Treasury bonds

Wall Street Journal  Apr 14  Comment 
Treasury bond prices fell as a strong retail sales report reduced investors' appetites for ultra safe U.S. government debt.
The Economic Times  Apr 11  Comment 
The yield on US 30-year Treasury bonds fell to its lowest level since last summer on growing losses in US stock index futures, stoking safety bids.
New York Times  Apr 9  Comment 
The paper-less approach makes it harder to give bonds as presents — and also poses a challenge to those without bank accounts or Internet access.
Reuters  Apr 7  Comment 
Wall Street stocks slumped on Monday, extending a broad retreat in global equities markets from a six-year high touched last week, while U.S. Treasuries' yields moved lower.
Reuters  Apr 7  Comment 
Wall Street stocks sank on Monday, joining a broad retreat in global equities markets from a six-year high touched last week, while U.S. Treasuries' yields moved lower.
Gold Stocks Today  Apr 1  Comment 
China holds over a trillion dollars in US treasury debt. And the money just got too hot for them to handle. Could this be the beginning of the currency war everyone's been talking about? Read on...
The Economic Times  Mar 28  Comment 
Traders this week have taken some profits from flattening trades that benefited from weakness in intermediate-dated notes after Yellen's comments.
FX Street  Mar 28  Comment 
Investors bypassing the Federal Reserve's network of primary dealers won record amounts of... For more information, read our latest forex news and reports.
SeekingAlpha  Mar 27  Comment 
By Evariste Lefeuvre: The long end of the US Treasury curve is generally and naturally driven by the short end of the money market curve. Since the 2008 crisis, the correlation between 10-year U.S. Treasury yields and the slope of the Eurodollar...


Treasury bills, notes, and bonds are examples of default-free securities. Treasury bonds (T-Bonds, or the long bond) have the longest maturity, from ten years to thirty years. They have coupon payment every six months like T-Notes, and are commonly issued with maturity of thirty years.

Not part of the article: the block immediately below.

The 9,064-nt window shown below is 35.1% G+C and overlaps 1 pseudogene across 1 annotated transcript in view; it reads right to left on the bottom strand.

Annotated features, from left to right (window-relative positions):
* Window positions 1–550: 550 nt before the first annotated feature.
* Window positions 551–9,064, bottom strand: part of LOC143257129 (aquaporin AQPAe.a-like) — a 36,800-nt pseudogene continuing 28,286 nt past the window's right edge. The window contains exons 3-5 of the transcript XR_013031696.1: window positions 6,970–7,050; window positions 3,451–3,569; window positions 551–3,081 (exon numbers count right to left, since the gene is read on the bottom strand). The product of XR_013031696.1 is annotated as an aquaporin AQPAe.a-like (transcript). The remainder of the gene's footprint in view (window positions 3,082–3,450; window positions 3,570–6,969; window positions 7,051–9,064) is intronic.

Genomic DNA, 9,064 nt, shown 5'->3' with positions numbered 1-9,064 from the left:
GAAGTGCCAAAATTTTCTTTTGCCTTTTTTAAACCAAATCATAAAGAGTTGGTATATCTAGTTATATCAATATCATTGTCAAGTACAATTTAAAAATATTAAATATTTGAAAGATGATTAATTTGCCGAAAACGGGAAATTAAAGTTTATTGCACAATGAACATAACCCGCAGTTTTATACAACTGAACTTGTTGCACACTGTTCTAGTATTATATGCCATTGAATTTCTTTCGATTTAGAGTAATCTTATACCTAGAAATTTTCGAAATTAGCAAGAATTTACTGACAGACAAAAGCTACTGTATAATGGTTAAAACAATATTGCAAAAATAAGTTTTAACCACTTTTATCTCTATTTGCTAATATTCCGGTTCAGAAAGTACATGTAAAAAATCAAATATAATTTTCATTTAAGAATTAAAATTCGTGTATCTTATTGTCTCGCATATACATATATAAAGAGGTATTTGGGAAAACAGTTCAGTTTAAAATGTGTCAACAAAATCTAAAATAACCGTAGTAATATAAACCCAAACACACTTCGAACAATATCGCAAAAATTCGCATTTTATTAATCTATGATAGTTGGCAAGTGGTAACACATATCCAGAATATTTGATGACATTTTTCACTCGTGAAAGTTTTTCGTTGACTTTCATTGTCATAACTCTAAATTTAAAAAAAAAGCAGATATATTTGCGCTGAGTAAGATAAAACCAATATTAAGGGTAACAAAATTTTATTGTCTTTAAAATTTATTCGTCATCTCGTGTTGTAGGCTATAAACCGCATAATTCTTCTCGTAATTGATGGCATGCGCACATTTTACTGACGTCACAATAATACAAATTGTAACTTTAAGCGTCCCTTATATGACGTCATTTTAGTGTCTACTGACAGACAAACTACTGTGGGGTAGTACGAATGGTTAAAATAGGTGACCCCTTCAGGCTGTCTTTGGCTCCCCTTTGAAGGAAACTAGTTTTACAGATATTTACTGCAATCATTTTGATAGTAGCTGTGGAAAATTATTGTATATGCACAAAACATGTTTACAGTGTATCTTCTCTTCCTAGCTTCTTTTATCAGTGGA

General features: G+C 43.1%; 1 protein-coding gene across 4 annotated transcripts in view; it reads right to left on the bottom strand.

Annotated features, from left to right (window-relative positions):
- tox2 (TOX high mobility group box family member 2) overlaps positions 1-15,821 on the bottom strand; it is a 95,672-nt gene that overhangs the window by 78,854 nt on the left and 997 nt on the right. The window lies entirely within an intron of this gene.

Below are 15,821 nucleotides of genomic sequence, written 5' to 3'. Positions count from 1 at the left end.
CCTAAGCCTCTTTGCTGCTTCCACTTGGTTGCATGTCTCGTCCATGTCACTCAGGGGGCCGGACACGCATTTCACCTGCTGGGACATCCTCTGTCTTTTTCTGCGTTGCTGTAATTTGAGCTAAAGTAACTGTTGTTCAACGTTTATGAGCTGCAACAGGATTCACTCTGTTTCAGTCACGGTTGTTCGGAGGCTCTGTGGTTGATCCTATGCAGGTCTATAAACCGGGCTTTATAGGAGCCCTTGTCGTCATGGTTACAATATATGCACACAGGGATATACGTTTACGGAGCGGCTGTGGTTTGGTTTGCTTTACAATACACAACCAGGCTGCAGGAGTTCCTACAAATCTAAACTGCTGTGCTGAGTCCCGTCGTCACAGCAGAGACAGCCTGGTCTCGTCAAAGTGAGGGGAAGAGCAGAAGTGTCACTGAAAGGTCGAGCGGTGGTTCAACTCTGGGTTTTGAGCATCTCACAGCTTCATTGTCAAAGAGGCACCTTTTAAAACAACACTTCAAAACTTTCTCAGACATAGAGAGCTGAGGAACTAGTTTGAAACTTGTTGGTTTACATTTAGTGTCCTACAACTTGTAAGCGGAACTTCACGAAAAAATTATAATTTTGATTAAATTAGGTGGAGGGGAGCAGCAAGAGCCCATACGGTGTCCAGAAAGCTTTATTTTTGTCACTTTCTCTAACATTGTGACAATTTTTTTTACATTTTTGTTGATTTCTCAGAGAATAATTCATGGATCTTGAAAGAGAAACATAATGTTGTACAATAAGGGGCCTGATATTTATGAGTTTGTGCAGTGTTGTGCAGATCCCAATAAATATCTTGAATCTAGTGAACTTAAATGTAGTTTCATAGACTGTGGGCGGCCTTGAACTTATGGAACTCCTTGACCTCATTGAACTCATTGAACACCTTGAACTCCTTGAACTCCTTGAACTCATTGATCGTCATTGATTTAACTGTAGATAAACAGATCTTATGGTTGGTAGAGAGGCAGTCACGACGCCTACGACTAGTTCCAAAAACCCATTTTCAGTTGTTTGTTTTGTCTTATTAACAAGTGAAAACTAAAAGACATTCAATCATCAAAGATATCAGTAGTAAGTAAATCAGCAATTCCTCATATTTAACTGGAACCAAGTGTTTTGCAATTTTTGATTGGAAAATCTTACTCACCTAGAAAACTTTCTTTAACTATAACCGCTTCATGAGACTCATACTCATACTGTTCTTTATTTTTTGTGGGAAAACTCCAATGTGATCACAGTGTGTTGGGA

Treasury notes and bonds operate differently from a Treasury Bill. A note denotes a security with a date of maturity larger than one year up to ten years. A bond is a security that exceeds ten years in maturity. Notes are offered in lengths of two, three, five, and ten years. Bonds are only offered in a length to maturity of thirty years.

Treasury notes and bonds pay coupon payments every six months including the final date of maturity. For example, if you purchased a $100,000 two-year Treasury note on January 15 2008 at an annual rate of 5%, then your income stream would look like this:

Date Income ($)
7/15/08 2,500
1/15/09 2,500
7/15/09 2,500
1/15/10 102,500

A stock chart for the 30 YR T-Bond

Inflation-Protected Treasury Notes and Bonds

The U.S. government also offers inflation-indexed notes and bonds, also known as TIPS (Treasury Inflation-Protected Securities). They are offered in lengths of five, ten, and twenty years to maturity. While the interest-rate payments stay the same, they are applied to the principal, which is adjusted for inflation every six months.

For more information, see also

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